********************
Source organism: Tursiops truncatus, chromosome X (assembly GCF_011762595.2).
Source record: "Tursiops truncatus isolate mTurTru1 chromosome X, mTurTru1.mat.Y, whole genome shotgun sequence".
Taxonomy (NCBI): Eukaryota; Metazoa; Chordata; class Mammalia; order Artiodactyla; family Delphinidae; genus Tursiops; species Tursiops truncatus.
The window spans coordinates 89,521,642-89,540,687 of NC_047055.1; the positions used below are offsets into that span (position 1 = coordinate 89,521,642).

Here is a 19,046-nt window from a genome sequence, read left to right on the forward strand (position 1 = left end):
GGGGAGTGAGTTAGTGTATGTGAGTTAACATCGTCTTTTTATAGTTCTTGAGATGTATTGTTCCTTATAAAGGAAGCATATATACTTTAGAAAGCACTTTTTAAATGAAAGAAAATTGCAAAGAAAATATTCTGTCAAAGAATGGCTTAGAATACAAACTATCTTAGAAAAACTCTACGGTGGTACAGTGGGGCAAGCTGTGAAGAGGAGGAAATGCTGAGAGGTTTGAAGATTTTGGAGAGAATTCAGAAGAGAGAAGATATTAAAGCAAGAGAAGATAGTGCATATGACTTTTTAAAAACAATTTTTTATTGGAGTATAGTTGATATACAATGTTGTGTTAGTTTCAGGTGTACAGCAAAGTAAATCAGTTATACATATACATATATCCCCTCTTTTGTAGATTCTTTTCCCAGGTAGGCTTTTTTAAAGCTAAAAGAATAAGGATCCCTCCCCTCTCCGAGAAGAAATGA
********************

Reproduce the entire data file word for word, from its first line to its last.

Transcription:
Source organism: Tursiops truncatus, chromosome X (assembly GCF_011762595.2).
Source record: "Tursiops truncatus isolate mTurTru1 chromosome X, mTurTru1.mat.Y, whole genome shotgun sequence".
Taxonomy (NCBI): Eukaryota; Metazoa; Chordata; class Mammalia; order Artiodactyla; family Delphinidae; genus Tursiops; species Tursiops truncatus.
The window spans coordinates 89,521,642-89,540,687 of NC_047055.1; the positions used below are offsets into that span (position 1 = coordinate 89,521,642).

Here is a 19,046-nt window from a genome sequence, read left to right on the forward strand (position 1 = left end):
GGGGAGTGAGTTAGTGTATGTGAGTTAACATCGTCTTTTTATAGTTCTTGAGATGTATTGTTCCTTATAAAGGAAGCATATATACTTTAGAAAGCACTTTTTAAATGAAAGAAAATTGCAAAGAAAATATTCTGTCAAAGAATGGCTTAGAATACAAACTATCTTAGAAAAACTCTACGGTGGTACAGTGGGGCAAGCTGTGAAGAGGAGGAAATGCTGAGAGGTTTGAAGATTTTGGAGAGAATTCAGAAGAGAGAAGATATTAAAGCAAGAGAAGATAGTGCATATGACTTTTTAAAAACAATTTTTTATTGGAGTATAGTTGATATACAATGTTGTGTTAGTTTCAGGTGTACAGCAAAGTAAATCAGTTATACATATACATATATCCCCTCTTTTGTAGATTCTTTTCCCAGGTAGGCTTTTTTAAAGCTAAAAGAATAAGGATCCCTCCCCTCTCCGAGAAGAAATGA